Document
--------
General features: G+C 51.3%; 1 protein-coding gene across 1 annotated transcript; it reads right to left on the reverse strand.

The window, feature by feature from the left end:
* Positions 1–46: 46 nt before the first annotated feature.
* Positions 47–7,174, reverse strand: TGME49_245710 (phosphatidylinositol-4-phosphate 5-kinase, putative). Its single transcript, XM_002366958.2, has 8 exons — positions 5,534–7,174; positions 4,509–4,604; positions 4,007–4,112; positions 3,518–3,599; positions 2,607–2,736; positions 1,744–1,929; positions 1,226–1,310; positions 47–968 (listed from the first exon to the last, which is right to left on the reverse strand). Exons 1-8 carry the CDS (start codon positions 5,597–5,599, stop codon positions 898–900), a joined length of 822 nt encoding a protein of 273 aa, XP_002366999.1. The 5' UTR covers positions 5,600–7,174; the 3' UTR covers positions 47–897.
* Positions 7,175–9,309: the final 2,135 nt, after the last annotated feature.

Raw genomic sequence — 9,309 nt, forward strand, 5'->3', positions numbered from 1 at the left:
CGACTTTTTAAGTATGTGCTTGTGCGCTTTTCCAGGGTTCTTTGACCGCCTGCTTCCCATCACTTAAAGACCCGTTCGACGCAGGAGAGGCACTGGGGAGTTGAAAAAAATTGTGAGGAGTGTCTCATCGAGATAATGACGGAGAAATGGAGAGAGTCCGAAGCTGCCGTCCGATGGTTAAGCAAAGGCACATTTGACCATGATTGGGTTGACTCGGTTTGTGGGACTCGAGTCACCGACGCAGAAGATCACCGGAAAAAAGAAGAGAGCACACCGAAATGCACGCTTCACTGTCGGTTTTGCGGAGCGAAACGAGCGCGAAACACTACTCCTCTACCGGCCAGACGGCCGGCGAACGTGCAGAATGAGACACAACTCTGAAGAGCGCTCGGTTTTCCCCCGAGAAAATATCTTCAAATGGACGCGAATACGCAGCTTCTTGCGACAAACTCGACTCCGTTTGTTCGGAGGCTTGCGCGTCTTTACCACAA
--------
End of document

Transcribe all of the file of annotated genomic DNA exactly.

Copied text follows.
General features: G+C 51.3%; 1 protein-coding gene across 1 annotated transcript; it reads right to left on the reverse strand.

The window, feature by feature from the left end:
* Positions 1–46: 46 nt before the first annotated feature.
* Positions 47–7,174, reverse strand: TGME49_245710 (phosphatidylinositol-4-phosphate 5-kinase, putative). Its single transcript, XM_002366958.2, has 8 exons — positions 5,534–7,174; positions 4,509–4,604; positions 4,007–4,112; positions 3,518–3,599; positions 2,607–2,736; positions 1,744–1,929; positions 1,226–1,310; positions 47–968 (listed from the first exon to the last, which is right to left on the reverse strand). Exons 1-8 carry the CDS (start codon positions 5,597–5,599, stop codon positions 898–900), a joined length of 822 nt encoding a protein of 273 aa, XP_002366999.1. The 5' UTR covers positions 5,600–7,174; the 3' UTR covers positions 47–897.
* Positions 7,175–9,309: the final 2,135 nt, after the last annotated feature.

Raw genomic sequence — 9,309 nt, forward strand, 5'->3', positions numbered from 1 at the left:
CGACTTTTTAAGTATGTGCTTGTGCGCTTTTCCAGGGTTCTTTGACCGCCTGCTTCCCATCACTTAAAGACCCGTTCGACGCAGGAGAGGCACTGGGGAGTTGAAAAAAATTGTGAGGAGTGTCTCATCGAGATAATGACGGAGAAATGGAGAGAGTCCGAAGCTGCCGTCCGATGGTTAAGCAAAGGCACATTTGACCATGATTGGGTTGACTCGGTTTGTGGGACTCGAGTCACCGACGCAGAAGATCACCGGAAAAAAGAAGAGAGCACACCGAAATGCACGCTTCACTGTCGGTTTTGCGGAGCGAAACGAGCGCGAAACACTACTCCTCTACCGGCCAGACGGCCGGCGAACGTGCAGAATGAGACACAACTCTGAAGAGCGCTCGGTTTTCCCCCGAGAAAATATCTTCAAATGGACGCGAATACGCAGCTTCTTGCGACAAACTCGACTCCGTTTGTTCGGAGGCTTGCGCGTCTTTACCACAA